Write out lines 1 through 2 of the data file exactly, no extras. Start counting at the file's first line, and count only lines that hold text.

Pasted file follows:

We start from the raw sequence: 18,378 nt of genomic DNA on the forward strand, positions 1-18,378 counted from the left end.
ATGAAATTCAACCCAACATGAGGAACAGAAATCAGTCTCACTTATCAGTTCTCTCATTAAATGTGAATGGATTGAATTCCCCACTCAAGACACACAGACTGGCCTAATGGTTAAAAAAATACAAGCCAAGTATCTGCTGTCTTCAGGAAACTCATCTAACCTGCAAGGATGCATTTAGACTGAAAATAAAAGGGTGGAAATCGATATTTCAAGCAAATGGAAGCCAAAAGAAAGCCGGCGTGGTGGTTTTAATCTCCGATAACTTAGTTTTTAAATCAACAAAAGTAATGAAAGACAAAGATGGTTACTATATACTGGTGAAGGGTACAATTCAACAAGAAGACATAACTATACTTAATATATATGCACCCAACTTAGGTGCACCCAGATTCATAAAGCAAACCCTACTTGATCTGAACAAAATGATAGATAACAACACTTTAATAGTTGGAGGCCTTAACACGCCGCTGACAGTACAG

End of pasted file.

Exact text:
We start from the raw sequence: 18,378 nt of genomic DNA on the forward strand, positions 1-18,378 counted from the left end.
ATGAAATTCAACCCAACATGAGGAACAGAAATCAGTCTCACTTATCAGTTCTCTCATTAAATGTGAATGGATTGAATTCCCCACTCAAGACACACAGACTGGCCTAATGGTTAAAAAAATACAAGCCAAGTATCTGCTGTCTTCAGGAAACTCATCTAACCTGCAAGGATGCATTTAGACTGAAAATAAAAGGGTGGAAATCGATATTTCAAGCAAATGGAAGCCAAAAGAAAGCCGGCGTGGTGGTTTTAATCTCCGATAACTTAGTTTTTAAATCAACAAAAGTAATGAAAGACAAAGATGGTTACTATATACTGGTGAAGGGTACAATTCAACAAGAAGACATAACTATACTTAATATATATGCACCCAACTTAGGTGCACCCAGATTCATAAAGCAAACCCTACTTGATCTGAACAAAATGATAGATAACAACACTTTAATAGTTGGAGGCCTTAACACGCCGCTGACAGTACAG